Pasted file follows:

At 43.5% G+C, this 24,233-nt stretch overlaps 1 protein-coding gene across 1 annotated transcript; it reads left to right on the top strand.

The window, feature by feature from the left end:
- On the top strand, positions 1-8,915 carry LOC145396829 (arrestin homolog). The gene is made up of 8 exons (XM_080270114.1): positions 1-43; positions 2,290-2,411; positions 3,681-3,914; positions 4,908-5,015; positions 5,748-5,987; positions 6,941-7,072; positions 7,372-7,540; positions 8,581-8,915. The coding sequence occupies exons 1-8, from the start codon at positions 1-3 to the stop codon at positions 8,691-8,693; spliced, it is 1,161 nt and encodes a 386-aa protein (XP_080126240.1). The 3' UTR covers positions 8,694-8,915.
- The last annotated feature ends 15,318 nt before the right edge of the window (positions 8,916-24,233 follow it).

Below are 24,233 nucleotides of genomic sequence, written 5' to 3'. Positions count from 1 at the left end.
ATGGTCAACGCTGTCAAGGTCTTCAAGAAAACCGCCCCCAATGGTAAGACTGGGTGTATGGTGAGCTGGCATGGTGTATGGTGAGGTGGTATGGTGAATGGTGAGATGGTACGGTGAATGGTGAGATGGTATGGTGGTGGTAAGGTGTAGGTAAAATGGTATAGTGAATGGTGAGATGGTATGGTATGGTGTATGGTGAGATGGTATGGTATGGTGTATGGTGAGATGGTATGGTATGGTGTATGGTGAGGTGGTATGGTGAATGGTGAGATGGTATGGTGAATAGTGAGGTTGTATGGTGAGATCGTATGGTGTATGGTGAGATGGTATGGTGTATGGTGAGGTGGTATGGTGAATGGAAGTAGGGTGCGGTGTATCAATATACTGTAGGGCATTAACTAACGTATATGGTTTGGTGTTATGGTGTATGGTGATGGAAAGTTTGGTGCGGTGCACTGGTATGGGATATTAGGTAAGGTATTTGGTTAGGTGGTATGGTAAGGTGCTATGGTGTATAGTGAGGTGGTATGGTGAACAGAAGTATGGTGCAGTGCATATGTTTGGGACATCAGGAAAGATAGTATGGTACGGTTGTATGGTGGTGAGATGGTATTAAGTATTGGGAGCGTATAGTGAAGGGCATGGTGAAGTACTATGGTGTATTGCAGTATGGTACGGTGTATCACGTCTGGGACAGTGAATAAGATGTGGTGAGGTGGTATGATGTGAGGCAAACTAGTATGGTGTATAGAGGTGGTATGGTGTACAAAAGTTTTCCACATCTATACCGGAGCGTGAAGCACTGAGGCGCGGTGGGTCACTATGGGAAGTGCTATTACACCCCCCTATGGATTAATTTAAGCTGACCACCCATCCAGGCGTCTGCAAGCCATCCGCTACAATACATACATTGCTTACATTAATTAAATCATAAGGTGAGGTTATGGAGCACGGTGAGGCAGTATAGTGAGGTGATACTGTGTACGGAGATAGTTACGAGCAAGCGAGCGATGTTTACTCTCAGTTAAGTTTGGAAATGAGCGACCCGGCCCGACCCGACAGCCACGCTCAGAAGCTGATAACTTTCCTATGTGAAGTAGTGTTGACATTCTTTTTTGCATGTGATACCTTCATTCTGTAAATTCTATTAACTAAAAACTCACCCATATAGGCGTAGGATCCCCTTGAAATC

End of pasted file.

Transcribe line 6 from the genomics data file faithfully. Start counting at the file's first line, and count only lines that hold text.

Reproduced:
ATGGTCAACGCTGTCAAGGTCTTCAAGAAAACCGCCCCCAATGGTAAGACTGGGTGTATGGTGAGCTGGCATGGTGTATGGTGAGGTGGTATGGTGAATGGTGAGATGGTACGGTGAATGGTGAGATGGTATGGTGGTGGTAAGGTGTAGGTAAAATGGTATAGTGAATGGTGAGATGGTATGGTATGGTGTATGGTGAGATGGTATGGTATGGTGTATGGTGAGATGGTATGGTATGGTGTATGGTGAGGTGGTATGGTGAATGGTGAGATGGTATGGTGAATAGTGAGGTTGTATGGTGAGATCGTATGGTGTATGGTGAGATGGTATGGTGTATGGTGAGGTGGTATGGTGAATGGAAGTAGGGTGCGGTGTATCAATATACTGTAGGGCATTAACTAACGTATATGGTTTGGTGTTATGGTGTATGGTGATGGAAAGTTTGGTGCGGTGCACTGGTATGGGATATTAGGTAAGGTATTTGGTTAGGTGGTATGGTAAGGTGCTATGGTGTATAGTGAGGTGGTATGGTGAACAGAAGTATGGTGCAGTGCATATGTTTGGGACATCAGGAAAGATAGTATGGTACGGTTGTATGGTGGTGAGATGGTATTAAGTATTGGGAGCGTATAGTGAAGGGCATGGTGAAGTACTATGGTGTATTGCAGTATGGTACGGTGTATCACGTCTGGGACAGTGAATAAGATGTGGTGAGGTGGTATGATGTGAGGCAAACTAGTATGGTGTATAGAGGTGGTATGGTGTACAAAAGTTTTCCACATCTATACCGGAGCGTGAAGCACTGAGGCGCGGTGGGTCACTATGGGAAGTGCTATTACACCCCCCTATGGATTAATTTAAGCTGACCACCCATCCAGGCGTCTGCAAGCCATCCGCTACAATACATACATTGCTTACATTAATTAAATCATAAGGTGAGGTTATGGAGCACGGTGAGGCAGTATAGTGAGGTGATACTGTGTACGGAGATAGTTACGAGCAAGCGAGCGATGTTTACTCTCAGTTAAGTTTGGAAATGAGCGACCCGGCCCGACCCGACAGCCACGCTCAGAAGCTGATAACTTTCCTATGTGAAGTAGTGTTGACATTCTTTTTTGCATGTGATACCTTCATTCTGTAAATTCTATTAACTAAAAACTCACCCATATAGGCGTAGGATCCCCTTGAAATC